How much does an air handler cost?
How much does an air handler cost?
$1,500 – $3,400 average cost to replace
Air handler cost
An air handler costs $1,500 to $3,400 to replace, depending on the ton size, brand, and type. Air handler prices are $700 to $1,600 for the unit alone, plus $800 to $1,800 for replacement labor. Air handler fan coil units from top brands like Trane, Carrier, and Lennox cost the most.
|Home size (square feet)||Average cost to replace|
|600 – 900||$1,400 – $1,600|
|1,000 – 1,200||$1,500 – $2,000|
|1,300 – 1,500||$1,600 – $3,200|
|1,600 – 1,800||$1,700 – $3,300|
|1,900 – 2,100||$1,800 – $3,400|
|2,200 – 2,500||$2,000 – $3,600|
|2,600 – 3,000||$2,100 – $3,900|
An air handler contains a blower motor, evaporator coil, and air filter.
Air handlers last 12 to 15 years on average.
Average cost to replace an air handler
The following table shows the average cost for an air handler with installation.
|National average cost||$2,300|
|Average cost range||$1,500 to $3,400|
* Cost data is from research and project costs reported by HomeGuide members.
Air handler prices
Air handler prices are $600 to $2,100 for the unit alone, depending on the ton size, brand, and motor type. An average 3-ton air handler costs $900 to $1,500. Air handlers with variable-speed or ECM motors are the most expensive but most efficient.
|Home size (SF)||Tons||Average unit price|
|600 – 900||1.5 ton||$600 – $800|
|1,000 – 1,200||2 ton||$700 – $1,200|
|1,300 – 1,500||2.5 ton||$800 – $1,400|
|1,600 – 1,800||3 ton||$900 – $1,500|
|1,900 – 2,100||3.5 ton||$1,000 – $1,600|
|2,200 – 2,500||4 ton||$1,200 – $1,800|
|2,600 – 3,000||5 ton||$1,300 – $2,100|
Hydronic air handler prices
Hydronic air handler prices are $1,000 to $1,600, depending on the size and brand. A hydronic air handler connects to a condensing gas boiler or tankless water heater, redirecting the hot water through its own coil to heat the air before blowing it through the ductwork.
Variable-speed air handler cost
A variable-speed air handler costs $1,400 to $2,500. Variable-speed motors are more energy-efficient because they can run at any capacity and adjust automatically to meet the home's current heating or cooling needs. Single-speed motors only run at full capacity, using more energy.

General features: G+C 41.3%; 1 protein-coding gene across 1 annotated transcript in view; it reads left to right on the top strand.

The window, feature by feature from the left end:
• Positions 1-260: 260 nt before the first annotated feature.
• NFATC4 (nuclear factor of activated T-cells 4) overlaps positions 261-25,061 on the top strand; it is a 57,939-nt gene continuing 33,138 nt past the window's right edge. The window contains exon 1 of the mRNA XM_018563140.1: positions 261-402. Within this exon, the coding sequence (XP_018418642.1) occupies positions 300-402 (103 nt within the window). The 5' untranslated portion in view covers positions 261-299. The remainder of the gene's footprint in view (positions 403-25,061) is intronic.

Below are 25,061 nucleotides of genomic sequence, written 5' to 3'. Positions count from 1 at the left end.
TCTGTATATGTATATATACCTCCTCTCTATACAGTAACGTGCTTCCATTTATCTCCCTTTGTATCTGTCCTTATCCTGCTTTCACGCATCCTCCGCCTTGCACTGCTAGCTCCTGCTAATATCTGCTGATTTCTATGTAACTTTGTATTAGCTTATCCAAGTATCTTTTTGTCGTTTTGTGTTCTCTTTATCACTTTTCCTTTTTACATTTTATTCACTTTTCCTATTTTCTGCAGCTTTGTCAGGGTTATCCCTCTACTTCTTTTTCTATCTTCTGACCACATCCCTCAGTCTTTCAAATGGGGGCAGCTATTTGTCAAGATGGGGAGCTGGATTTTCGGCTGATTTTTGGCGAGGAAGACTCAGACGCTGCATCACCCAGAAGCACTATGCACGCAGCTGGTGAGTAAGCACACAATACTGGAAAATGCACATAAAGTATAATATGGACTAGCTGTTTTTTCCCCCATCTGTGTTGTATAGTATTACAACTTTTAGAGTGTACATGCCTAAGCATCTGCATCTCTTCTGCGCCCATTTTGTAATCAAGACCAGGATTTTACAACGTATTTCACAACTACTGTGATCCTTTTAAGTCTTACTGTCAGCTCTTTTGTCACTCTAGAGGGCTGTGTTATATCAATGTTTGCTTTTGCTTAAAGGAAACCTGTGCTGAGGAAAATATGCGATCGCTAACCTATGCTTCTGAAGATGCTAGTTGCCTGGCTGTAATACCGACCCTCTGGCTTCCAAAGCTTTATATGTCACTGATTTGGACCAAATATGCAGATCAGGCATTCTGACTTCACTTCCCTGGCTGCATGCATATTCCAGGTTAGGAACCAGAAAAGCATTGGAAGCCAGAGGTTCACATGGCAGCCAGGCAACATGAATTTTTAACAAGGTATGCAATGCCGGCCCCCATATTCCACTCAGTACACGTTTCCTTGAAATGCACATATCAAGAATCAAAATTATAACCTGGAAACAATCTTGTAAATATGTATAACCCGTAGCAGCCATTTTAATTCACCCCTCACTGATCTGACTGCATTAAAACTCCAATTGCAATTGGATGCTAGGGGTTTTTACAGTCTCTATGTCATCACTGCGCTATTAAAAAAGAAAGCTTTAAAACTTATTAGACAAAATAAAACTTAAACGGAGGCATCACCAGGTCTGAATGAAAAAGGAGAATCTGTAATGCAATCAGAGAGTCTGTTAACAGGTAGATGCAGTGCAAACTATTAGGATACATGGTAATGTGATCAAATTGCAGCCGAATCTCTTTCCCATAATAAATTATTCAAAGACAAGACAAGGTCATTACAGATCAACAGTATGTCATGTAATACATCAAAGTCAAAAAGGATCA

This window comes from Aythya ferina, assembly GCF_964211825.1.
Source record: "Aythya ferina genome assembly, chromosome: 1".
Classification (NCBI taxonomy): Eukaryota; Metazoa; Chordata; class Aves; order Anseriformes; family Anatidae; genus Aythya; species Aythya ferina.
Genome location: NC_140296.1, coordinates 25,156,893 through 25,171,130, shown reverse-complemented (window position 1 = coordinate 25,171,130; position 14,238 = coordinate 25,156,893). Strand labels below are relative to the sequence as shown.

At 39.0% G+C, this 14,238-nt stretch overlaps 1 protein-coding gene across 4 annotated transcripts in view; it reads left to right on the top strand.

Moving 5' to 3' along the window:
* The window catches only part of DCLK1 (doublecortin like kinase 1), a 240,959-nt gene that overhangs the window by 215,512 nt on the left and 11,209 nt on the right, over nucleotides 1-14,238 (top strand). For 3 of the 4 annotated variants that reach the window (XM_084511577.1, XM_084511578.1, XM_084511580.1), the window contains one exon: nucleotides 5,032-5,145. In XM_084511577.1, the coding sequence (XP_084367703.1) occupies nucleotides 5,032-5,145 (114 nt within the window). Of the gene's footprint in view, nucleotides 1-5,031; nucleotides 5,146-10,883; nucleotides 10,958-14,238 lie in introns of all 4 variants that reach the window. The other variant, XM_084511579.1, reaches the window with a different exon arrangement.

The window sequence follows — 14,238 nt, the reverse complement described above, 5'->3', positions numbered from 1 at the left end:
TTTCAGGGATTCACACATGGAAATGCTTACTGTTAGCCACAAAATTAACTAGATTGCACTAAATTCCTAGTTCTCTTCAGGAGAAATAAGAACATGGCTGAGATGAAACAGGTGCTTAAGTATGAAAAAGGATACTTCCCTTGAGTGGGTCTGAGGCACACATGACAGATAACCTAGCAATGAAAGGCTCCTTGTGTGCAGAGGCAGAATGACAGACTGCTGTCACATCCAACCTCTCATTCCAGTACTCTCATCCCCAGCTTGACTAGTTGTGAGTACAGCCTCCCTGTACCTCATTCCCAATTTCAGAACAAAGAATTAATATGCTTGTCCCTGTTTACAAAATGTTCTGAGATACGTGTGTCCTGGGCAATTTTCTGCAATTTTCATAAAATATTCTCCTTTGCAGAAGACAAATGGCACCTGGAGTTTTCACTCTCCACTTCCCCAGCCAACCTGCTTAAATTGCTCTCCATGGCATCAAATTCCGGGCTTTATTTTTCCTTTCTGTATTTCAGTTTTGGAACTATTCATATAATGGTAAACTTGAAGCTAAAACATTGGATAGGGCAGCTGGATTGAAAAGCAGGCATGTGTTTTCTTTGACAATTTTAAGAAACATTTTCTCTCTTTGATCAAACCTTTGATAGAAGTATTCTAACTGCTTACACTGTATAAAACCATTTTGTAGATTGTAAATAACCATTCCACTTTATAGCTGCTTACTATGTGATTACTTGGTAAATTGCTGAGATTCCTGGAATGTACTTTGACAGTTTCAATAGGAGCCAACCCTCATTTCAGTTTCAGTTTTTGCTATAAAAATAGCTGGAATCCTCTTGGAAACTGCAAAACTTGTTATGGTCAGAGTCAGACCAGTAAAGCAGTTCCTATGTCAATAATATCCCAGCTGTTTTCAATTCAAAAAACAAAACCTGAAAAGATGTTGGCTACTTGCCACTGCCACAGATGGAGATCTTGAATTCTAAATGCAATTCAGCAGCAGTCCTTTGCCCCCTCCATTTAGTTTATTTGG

Air handler price list by brand
Most brands offer air handlers in sizes ranging from 1.5 to 5 tons with a 10-year parts warranty:
|Brand||Unit only price||Total cost to replace|
|American Standard||$800 – $1,500||$2,000 – $3,000|
|Armstrong||$850 – $1,500||$2,000 – $3,000|
|Bryant / Heil||$800 – $1,500||$1,800 – $3,000|
|Carrier / AirQuest||$800 – $1,600||$1,000 – $3,400|
|Coleman||$700 – $1,500||$1,500 – $2,400|
|Daikin / Amana||$500 – $1,300||$1,200 – $2,800|
|Goodman||$500 – $1,300||$1,000 – $2,400|
|Lennox||$800 – $1,600||$1,800 – $3,400|
|Rheem / Ruud||$600 – $1,300||$1,000 – $2,600|
|Trane||$750 – $1,600||$1,500 – $3,400|
|York||$700 – $1,500||$1,500 – $3,000|
Commercial vs. residential HVAC air handler prices
A commercial HVAC air handler costs $1,300 to $4,300, depending on the size and airflow requirements. Commercial air handlers are larger than residential models and typically range from 5 to 25 tons. Large industrial or office buildings use modular systems with multiple air handling units.
Fan coil unit prices
Fan coil unit prices are $650 to $1,600. The term "fan coil" is often used interchangeably to describe air handlers, but they are different systems. Fan coil units recirculate the air in a single room or space without ductwork and are typically installed in apartments or commercial areas.
Ductless mini-split air handlers
A ductless mini-split air handler costs $450 to $1,600, depending on the size and style. One outdoor mini-split AC condenser supports up to five indoor air handlers mounted on the wall, floor, or ceiling to create individual temperature zones without ductwork.
Air handler replacement cost
Labor for air handler replacement costs $800 to $1,800 and makes up approximately 50% of the total price.
|New air handler||$700 – $1,600|
|Installation labor||$800 – $1,800|
|Total cost to replace||$1,500 – $3,400|
The indoor air handler connects to an outdoor heat pump or AC condenser. The air handler is typically included in the total cost when replacing a heat pump or central air conditioning system.
Cost to replace heat pump and air handler
The cost to install a heat pump is $3,800 to $8,200, depending on the size, SEER efficiency rating, and brand. A new heat pump installation typically includes an indoor air handler.
Cost to replace condenser and air handler
AC condenser replacement costs $1,200 to $4,200 if out of warranty or $300 to $1,200 for labor if under warranty. Replacing the air handler and condenser at the same time is recommended because the two components must match in tonnage and SEER rating.
Air handling unit replacement part costs
AC repairs cost $75 to $150 per hour, plus parts. Replacing parts within the air handler may be more cost-efficient:
|Part||Average replacement cost*|
|Blower fan / motor||$200 – $900|
|Evaporator coil||$400 – $2,400|
|Coil cleaning||$100 – $400|
*Including parts and labor.
Blower motor replacement costs $300 to $900. The blower motor pushes conditioned air from the air handler through the ductwork.
AC coil replacement costs $650 to $2,400. The air handler's evaporator coil extracts heat from the indoor air.
Air handler coil cleaning costs $100 to $400. AC coils should be cleaned at least once per year. Coil cleaning improves air quality, reduces energy costs, and increases the AC unit's lifespan.
Air handler installation cost factors